The gargantuan full-size 1971–6 Pontiacs (Laurentian, Catalina, Parisienne, Bonneville, Grand Ville and Grand Safari) went up on Autocade last week, and they reminded me of the golden era of Pontiac illustrations. That era didn’t stretch into the 1970s that much: you saw them for the 1967s through to the 1971s, before photography took over.
I had some saved up over the years on the hard drive, and a few went into my blog gallery when that was still public (Google will have you believe it still is, with a lot of their top 50 devoted to it; so much for that search engine updating quickly).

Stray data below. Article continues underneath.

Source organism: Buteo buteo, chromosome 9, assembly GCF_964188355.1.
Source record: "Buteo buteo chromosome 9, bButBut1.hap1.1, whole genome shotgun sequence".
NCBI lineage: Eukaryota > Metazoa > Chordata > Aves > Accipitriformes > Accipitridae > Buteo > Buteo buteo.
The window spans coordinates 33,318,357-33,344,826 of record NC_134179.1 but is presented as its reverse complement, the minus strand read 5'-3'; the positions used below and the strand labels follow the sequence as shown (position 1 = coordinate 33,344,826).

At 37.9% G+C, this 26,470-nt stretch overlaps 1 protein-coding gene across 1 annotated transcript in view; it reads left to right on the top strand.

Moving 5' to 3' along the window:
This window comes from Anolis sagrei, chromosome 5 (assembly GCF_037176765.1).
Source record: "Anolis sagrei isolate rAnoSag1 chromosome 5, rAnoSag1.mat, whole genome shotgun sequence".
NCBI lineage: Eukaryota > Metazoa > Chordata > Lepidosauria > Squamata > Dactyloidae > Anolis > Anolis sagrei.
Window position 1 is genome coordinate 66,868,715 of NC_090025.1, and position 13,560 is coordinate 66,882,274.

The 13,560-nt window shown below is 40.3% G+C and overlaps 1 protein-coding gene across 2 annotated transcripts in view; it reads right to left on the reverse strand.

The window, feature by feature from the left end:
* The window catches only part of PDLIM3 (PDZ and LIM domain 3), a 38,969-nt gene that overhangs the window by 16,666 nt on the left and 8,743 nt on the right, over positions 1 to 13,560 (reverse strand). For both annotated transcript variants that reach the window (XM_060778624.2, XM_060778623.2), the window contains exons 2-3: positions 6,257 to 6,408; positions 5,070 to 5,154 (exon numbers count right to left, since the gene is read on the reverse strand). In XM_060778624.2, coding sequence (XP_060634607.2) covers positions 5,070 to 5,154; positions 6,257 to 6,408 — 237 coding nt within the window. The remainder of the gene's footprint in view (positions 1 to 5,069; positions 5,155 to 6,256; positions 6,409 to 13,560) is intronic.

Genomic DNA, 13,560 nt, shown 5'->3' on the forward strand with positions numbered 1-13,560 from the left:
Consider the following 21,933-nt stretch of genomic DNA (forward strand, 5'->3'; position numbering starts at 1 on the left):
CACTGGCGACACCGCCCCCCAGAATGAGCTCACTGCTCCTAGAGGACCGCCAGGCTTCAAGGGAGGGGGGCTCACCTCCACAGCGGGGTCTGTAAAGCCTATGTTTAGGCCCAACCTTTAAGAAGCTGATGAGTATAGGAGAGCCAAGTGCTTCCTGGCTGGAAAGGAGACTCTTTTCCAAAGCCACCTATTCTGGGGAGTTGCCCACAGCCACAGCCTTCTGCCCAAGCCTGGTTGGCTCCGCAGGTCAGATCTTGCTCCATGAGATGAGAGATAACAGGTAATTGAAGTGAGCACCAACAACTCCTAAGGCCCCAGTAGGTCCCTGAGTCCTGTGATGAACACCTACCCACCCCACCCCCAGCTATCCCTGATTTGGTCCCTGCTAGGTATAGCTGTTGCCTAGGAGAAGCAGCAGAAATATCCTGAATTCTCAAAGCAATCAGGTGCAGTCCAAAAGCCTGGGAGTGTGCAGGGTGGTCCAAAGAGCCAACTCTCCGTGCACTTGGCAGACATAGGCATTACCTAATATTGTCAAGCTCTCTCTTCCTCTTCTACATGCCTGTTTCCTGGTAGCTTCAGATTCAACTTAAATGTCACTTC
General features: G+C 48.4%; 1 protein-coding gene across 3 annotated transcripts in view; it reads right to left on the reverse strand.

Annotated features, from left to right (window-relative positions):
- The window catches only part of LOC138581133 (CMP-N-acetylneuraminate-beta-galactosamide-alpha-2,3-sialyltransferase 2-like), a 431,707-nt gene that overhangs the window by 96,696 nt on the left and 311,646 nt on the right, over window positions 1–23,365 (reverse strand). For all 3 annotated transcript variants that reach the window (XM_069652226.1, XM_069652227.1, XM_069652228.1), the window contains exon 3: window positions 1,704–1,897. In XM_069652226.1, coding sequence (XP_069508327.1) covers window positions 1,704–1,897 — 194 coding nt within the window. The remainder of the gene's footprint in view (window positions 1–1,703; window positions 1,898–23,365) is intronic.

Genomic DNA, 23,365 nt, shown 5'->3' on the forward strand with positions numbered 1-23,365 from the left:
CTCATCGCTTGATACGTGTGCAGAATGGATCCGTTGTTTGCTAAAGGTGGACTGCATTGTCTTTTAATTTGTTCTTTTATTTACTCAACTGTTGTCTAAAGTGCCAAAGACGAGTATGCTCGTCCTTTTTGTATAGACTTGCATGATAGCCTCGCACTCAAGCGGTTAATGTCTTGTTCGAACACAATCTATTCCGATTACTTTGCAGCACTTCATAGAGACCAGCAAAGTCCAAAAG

First up is the 1967 Bonneville, with its sharp, new grille emphasizing width and sportiness. I believe this image came by way of Twitter, pre-Musk.
Here’s the 1969 Bonneville, probably the year that was the zenith for a lot of GM divisions’ designs.
I’m unclear on the origins of this scan, but it was shared on OnlyKlans when I used it. It’s the 1969 Firebird 400.
From the gallery are the 1969 GTO convertible and Firebird, showing just how right these two designs were for the era.
And here are two 1971 Canadian Pontiacs, the Laurentian and the Parisienne Brougham, which sat on the 124 in wheelbase rather than the 126 in of the US Bonneville, Grand Ville and Grand Safari that year. You can feel the white country club of the 1960s just barely hanging on before the decade gave way to more brown shades and gritty urban decay. The garish pointy noses (which Bunkie Knudsen tipped Ford off to when he went to work there) and vinyl roofs all contributed to a heaviness that the decade characterizes for me.